What Is Discretionary Spending? How You Can Reduce It and Save More

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Discretionary spending is non-essential spending that isn’t mandatory for your basic needs like shelter, food, healthcare, work and personal care. Many expenses are essential, but discretionary spending could get dropped from the budget, and you’d still get by. Here are some examples that can help you better understand discretionary spending and some easy ways to reduce these non-essential expenditures.

1. Dining out at restaurants or ordering takeout.

2. Entertainment expenses such as movie tickets or concerts.

3. Hobbies and recreational activities like sports equipment or arts and crafts supplies.

What Is Discretionary Spending?

In personal finance, discretionary spending is money used for wants as opposed to basic needs.

What Is the Difference Between Discretionary Spending and Non-Discretionary Spending?

Discretionary spending is optional. The things it pays for are nice to have if you can afford them, but the only consequences of not having them are frustration and disappointment. Compare that to non-discretionary spending on mandatory items like mortgage or rent, clothing, food and perhaps a car to get you to work. Non-discretionary spending is sometimes even referred to as mandatory spending since doing without these items would have dire consequences to your health and well-being.

Discretionary Spending Non-Discretionary Spending
-Optional spending on things you want but don’t need
-Can usually be eliminated from budget without serious consequences
-Mandatory spending on things you can’t live without
-Can’t be eliminated from budget without serious consequences
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What Are Some Examples of Discretionary Spending?

Three good examples of discretionary spending are entertainment, hobbies and leisure travel expenses. Although they might have a positive effect on your life, and maybe even your physical and psychological well-being, expenditures in these budget categories are wants, not needs.

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A discretionary expense for you might be essential for someone else. If you don’t own a car and live too far from the store, a grocery delivery fee might be an essential expense for you, while it would be discretionary for someone who can drive to the store.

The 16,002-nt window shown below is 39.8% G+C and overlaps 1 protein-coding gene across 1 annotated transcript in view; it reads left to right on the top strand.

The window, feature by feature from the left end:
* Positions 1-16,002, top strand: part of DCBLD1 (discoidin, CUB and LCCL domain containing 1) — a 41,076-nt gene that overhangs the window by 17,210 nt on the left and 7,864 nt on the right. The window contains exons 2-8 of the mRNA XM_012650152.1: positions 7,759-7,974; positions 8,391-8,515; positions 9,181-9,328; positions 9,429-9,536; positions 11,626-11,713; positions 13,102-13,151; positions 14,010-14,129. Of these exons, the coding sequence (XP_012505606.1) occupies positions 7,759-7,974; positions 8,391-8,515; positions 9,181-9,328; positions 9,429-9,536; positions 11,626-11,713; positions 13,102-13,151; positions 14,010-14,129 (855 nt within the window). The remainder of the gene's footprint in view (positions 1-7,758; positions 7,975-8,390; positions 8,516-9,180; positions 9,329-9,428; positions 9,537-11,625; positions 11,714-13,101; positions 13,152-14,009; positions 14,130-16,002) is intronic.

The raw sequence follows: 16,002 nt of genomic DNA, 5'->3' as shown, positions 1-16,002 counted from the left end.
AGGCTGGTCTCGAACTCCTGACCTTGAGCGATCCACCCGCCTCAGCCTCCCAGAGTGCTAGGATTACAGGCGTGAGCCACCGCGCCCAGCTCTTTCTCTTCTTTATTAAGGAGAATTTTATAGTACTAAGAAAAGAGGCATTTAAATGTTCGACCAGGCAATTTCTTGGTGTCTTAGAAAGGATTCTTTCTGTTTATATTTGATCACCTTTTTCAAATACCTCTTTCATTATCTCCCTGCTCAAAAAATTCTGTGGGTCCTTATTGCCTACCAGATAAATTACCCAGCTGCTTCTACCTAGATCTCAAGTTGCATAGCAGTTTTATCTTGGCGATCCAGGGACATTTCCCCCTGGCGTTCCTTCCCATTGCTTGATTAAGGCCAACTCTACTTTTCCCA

Some other examples of discretionary spending include:

Some Not-So-Obvious Examples of Discretionary Spending

Some spending is a mix of essential and discretionary, such as with the following purchases:

  • Buying more than you need of an essential item, such as a house, car, clothing or food
  • Using more electricity, water or gas than necessary
  • Eating out rather than cooking at home
  • Adding a few days of vacation to a business trip

Reducing Discretionary Spending: 10 Ways To Save Money on a Tight Budget

Regardless of how tight the budget gets, you have some bills that you must pay. The best way to ensure having enough money for these essential expenses is to cut back on discretionary spending. The following tips can help reduce the budget until your financial situation improves.

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1. Document Your Spending

You have to know where your money is going before you can make decisions about what to cut. “The most important step is to write it down,” says J. Michael Collins, family and consumer economics specialist with the UW-Madison Division of Extension, on the UW website. “Once you have it on paper you have a much better sense of where the money goes. Pick one week and track everything you spend. You will probably be surprised.”

Also look at your most recent bank and credit card statements and your transaction history for any cash management and payment apps you use.

2. Separate Discretionary From Non-Discretionary Expenses

“Once you know your current expenses, split them into two categories — essentials and extras.” Wells Fargo recommends. Extras can be cut, and you might be able to reduce spending on essentials.